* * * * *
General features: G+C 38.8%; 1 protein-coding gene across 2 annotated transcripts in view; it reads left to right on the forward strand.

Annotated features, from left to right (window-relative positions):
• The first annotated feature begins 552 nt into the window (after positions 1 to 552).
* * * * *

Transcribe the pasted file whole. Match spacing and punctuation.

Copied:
General features: G+C 38.8%; 1 protein-coding gene across 2 annotated transcripts in view; it reads left to right on the forward strand.

Annotated features, from left to right (window-relative positions):
• The first annotated feature begins 552 nt into the window (after positions 1 to 552).